Beginner Code Review(Part 1)

Objective

The objective of this task was to perform a code review against a PHP application publicly available on Pentesterlab’s public repository. This review was done in order to practice a methodical approach in conducting code reviews to ensure all code is covered and inspected thoroughly.

High-Level Summary

I tasked myself with performing a code review of the PHP application. The focus of this test was to find potential vulnerabilities on the application without running the application. The overall objective was to identify potential vulnerabilities and report the findings in this blog.

  • Confidential files are exposed so it is possible to view the admin user hash as an external unauthenticated user.
  • Unrestricted file upload allows an attacker to upload malicious files. The sanitization on the server side is insufficient and it can potentially be exploited to gain access to the server.
  • Broken Logic on the authentication of the application. This includes two vulnerabilities that exploit the authentication tokens.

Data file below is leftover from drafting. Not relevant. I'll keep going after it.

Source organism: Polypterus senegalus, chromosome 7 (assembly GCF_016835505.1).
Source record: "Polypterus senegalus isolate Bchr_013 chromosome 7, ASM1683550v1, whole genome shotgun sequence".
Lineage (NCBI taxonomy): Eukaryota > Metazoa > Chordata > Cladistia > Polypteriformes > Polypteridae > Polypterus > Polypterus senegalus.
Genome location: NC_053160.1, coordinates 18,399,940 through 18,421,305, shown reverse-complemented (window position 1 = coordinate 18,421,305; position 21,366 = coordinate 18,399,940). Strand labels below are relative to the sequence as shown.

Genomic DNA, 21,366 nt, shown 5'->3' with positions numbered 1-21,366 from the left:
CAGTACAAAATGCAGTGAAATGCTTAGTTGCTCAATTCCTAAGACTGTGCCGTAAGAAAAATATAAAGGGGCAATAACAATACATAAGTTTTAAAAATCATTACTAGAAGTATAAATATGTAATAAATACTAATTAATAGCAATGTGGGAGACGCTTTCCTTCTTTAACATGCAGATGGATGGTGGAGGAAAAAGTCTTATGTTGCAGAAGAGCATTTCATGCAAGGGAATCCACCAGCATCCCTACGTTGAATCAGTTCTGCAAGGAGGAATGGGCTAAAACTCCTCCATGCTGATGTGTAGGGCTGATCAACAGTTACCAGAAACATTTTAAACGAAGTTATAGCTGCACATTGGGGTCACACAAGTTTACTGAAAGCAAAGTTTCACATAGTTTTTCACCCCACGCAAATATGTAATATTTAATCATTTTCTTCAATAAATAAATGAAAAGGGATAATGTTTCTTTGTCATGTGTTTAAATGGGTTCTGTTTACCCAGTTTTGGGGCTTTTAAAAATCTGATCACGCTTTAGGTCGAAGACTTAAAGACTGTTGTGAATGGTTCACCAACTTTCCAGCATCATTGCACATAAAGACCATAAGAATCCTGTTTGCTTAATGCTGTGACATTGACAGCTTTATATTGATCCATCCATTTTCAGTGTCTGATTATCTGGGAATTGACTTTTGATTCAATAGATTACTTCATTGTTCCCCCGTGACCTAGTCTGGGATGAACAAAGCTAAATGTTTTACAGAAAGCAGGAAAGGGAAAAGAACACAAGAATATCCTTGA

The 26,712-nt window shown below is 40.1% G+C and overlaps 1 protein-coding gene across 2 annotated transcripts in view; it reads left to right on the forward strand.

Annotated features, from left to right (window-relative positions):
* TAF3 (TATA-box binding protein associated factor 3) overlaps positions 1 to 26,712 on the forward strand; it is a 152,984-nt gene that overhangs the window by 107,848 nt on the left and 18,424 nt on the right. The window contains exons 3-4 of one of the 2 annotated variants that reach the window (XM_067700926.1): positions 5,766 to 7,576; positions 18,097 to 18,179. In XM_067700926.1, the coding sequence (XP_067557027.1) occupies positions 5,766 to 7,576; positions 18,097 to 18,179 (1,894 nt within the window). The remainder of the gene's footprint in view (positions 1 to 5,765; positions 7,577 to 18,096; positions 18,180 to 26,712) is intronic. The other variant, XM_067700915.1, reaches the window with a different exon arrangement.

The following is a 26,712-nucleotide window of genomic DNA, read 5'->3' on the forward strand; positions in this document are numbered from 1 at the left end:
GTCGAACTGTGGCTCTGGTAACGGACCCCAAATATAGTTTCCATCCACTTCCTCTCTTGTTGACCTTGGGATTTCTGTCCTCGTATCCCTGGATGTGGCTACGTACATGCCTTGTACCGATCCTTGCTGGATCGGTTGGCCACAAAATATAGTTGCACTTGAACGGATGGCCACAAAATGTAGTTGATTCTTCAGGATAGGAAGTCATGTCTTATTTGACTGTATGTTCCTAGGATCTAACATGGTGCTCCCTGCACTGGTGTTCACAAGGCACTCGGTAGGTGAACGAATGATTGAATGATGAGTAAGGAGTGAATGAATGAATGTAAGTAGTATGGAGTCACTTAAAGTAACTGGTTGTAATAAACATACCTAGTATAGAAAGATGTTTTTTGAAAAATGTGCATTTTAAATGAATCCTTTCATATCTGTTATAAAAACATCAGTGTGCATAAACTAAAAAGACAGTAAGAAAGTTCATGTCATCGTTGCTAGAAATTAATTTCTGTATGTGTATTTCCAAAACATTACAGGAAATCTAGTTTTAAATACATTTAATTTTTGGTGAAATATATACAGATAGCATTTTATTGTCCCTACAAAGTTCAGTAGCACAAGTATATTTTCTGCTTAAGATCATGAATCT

Vulnerabilities

This part of the blog will highlight the individual vulnerabilities. Not all of these may result in privilege escalation but they can still be useful to a malicious adversary.

addfile function in user.php
jwt.php — when creating a jwt, special characters can affect the values of the token.
jwt.php — when verifying a jwt, if no signature if provided, the signature will not be checked.
register function in user.php contains no sanitization
db.php contains the username and password.
deploy.sql contains the admin credentials hard coded.
The function to get files in user.php
Proof of concept code.
register.php setting the cookies.
login.php setting the cookie.
index.php — there are no custom error messages so any errors will output excess information.
user.php — Md5 is used for storing the password when registering.
Register.php — Error messages for the user already existing.
Login.php — The code for the login page.
The signing function on jwt.php

What’s next

In part 2 of this series will describe how a malicious adversary can combine these vulnerabilities to affect the confidentiality, integrity and availability of the application.

Appendix A

To create these PoC files I extracted the relevant functions and modified them so they could work by themselves.

jwtverify.php
createjwt.php
No signature but the function has no returned an invalid signature

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